Landing Airplanes On Roads: Again


A couple of weeks ago, the local paper ran a headline on the front of the inside section: Plane Lands on 301 … Safely. I look at such a head on two levels; one as a pilot and a second as an editor. In some ways, it’s the equivalent of a headline that says: No News Happened Today. But not quite.

Obviously, if an airplane lands on a road, regardless of the outcome, it’s news. It’s always better if the landing completes with no bent metal and no injuries, but either way, it’s news. We didn’t run the 301 landing because, frankly, these things happen every week. We did run this one, which occurred last week in Irvine, California. Why? Because someone caught it on video, of course. And like us, you probably can’t resist clicking on it. It too ended with no injuries or damage, as many road landings do. Kudos to both pilots involved for good airmanship under duress.

But what of the ones that don’t end so successfully? What’s the percentage of road landings that work compared to those that don’t? I can’t tell you. I tried to develop this data once, but the immediate problem is that many landings on roads aren’t recorded as accidents so they never make it into the NTSB or FAA data. I can’t even hazard a guess, so from my perspective, landings on roads are an unquantifiable risk. You kinda gotta be there to decide for yourself. (I wrote on this a couple of months ago; last week’s events make it worth reconsidering.)

Some pilots are morally opposed to landing on roads because of the risk to innocent motorists and bystanders. Although I respect that opinion, I don’t share it, at least not in the absolute. As these two incidents show, successful road landings are not just possible, but somewhat common. I draw a different standard for road landings than for beach landings, which I’ve written about before. Here’s my logic. A beach populated with too many people to land safely always offers the alternative of an offshore ditching. As I’ve noted, ditchings are high-percentage survival events so the choice is a no-brainer.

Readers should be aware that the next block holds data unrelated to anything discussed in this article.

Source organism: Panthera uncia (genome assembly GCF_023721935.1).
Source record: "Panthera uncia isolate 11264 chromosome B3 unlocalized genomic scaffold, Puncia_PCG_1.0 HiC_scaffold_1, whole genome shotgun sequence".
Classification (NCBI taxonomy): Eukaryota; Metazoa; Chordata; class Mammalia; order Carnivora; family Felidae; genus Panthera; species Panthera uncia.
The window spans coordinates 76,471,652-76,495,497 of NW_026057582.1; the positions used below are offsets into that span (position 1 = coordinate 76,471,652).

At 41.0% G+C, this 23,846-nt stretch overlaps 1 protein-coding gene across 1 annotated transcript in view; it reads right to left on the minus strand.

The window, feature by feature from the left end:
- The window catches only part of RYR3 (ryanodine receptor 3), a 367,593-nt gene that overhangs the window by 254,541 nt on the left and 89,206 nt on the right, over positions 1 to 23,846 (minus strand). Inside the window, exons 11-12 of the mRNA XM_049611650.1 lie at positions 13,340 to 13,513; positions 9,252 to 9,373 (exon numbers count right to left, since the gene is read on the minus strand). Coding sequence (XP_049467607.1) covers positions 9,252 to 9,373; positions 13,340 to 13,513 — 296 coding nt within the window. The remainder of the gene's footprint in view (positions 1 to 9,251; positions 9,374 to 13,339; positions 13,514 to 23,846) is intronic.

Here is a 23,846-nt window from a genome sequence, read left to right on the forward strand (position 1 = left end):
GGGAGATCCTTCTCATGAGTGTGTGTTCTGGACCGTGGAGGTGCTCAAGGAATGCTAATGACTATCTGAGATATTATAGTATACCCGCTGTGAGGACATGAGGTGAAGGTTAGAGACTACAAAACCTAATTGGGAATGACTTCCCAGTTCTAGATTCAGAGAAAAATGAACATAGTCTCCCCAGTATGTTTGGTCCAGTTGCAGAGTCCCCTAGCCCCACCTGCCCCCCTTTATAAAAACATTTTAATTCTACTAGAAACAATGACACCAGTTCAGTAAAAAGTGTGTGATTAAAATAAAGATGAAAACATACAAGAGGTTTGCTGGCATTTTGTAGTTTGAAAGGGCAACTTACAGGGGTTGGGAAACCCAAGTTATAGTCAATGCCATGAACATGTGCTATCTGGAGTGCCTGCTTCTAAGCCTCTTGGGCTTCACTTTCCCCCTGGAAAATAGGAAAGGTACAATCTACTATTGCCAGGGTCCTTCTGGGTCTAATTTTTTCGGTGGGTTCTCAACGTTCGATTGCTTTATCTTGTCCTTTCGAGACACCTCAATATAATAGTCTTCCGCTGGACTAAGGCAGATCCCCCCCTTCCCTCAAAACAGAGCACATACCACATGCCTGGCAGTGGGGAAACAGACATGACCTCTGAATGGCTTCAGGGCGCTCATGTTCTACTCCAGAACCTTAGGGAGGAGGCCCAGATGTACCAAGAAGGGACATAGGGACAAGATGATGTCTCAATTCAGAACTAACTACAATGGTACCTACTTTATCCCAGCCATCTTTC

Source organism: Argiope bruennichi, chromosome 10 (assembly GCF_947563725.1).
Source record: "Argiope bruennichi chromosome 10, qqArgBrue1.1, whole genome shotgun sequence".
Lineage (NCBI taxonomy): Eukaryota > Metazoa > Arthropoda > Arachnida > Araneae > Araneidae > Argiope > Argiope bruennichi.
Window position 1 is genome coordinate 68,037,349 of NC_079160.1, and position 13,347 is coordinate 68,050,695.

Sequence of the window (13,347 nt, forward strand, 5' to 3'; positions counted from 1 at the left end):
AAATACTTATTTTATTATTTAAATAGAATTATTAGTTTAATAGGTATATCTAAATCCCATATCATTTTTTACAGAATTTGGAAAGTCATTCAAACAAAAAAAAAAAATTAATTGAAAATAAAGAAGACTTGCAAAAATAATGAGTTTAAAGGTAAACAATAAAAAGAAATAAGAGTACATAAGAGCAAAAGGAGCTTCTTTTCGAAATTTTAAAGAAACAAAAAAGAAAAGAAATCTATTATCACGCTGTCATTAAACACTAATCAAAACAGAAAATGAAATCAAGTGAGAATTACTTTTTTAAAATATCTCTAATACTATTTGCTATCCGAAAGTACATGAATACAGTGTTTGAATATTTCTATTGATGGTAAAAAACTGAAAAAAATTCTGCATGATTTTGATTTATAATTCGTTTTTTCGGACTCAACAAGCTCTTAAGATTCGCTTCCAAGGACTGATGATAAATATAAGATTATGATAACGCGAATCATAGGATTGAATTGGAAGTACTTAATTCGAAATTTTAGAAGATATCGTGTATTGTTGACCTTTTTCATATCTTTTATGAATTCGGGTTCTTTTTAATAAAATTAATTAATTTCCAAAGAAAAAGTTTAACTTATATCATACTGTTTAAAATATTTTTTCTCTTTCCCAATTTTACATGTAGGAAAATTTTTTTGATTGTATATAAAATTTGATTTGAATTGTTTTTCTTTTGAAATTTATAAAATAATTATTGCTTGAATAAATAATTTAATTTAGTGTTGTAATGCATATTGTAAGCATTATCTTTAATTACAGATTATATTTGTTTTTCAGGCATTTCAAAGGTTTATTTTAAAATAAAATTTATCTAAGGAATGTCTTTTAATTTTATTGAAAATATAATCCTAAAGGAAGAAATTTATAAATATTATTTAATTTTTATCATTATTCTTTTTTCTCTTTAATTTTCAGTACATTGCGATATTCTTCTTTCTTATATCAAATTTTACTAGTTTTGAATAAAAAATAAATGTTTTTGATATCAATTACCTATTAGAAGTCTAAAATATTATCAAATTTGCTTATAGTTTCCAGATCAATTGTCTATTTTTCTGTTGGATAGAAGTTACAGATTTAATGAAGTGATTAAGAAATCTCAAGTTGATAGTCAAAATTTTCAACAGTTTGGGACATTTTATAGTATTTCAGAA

With roads, it’s not so simple. In a rural area, a road can be bisected by obstructions such as poles and wires and that might make adjacent fields—even less than ideal ones—a better choice. It’s more complicated yet in urban areas because in addition to obstructions, there’s likely to be traffic. So you have some decisions to make. Do you insist on a strip of pavement that’s absolutely clear of cars or settle for a reasonable gap and try to jam the airplane into it? Or just aim at the thing you’ll do the least damage to, cinch down the belts and hope for the best?

Tricky stuff. I’m not sure it can be pre-judged, but my philosophy is to try to do the least damage to cars and people, but to not kill myself doing it. Modern cars, with airbags and reinforced doors, provide a good protection envelope for drivers and passengers. Drivers assume a certain risk when venturing onto the highway and although they might not realize a sheared rod bolt in an IO-360 is one of them, that is in fact a reality. Sounds cold. Welcome to life in a modern industrial society. Stuff may fall on you from the sky.

Then it becomes a matter of degree. You wouldn’t—at least I wouldn’t—try to bounce the airplane off bumper-to-bumper rush-hour traffic on the LIE. But if there was a plausible opening, I think I’d try for it. Obviously, irrespective of wind, you should land with the traffic to reduce the energy of any impact. Medians are sometimes the better choice, even if the airplane will be damaged or destroyed. That’s why we have insurance.

I’d like to say there’s some way of training or prepping for such a judgment call, but I don’t really see it. It’s just one of those snap decisions you sometimes have to make in flying. Fortunately, the odds are overwhelmingly in your favor that you never will. But if so, try to remember to smile for the camera.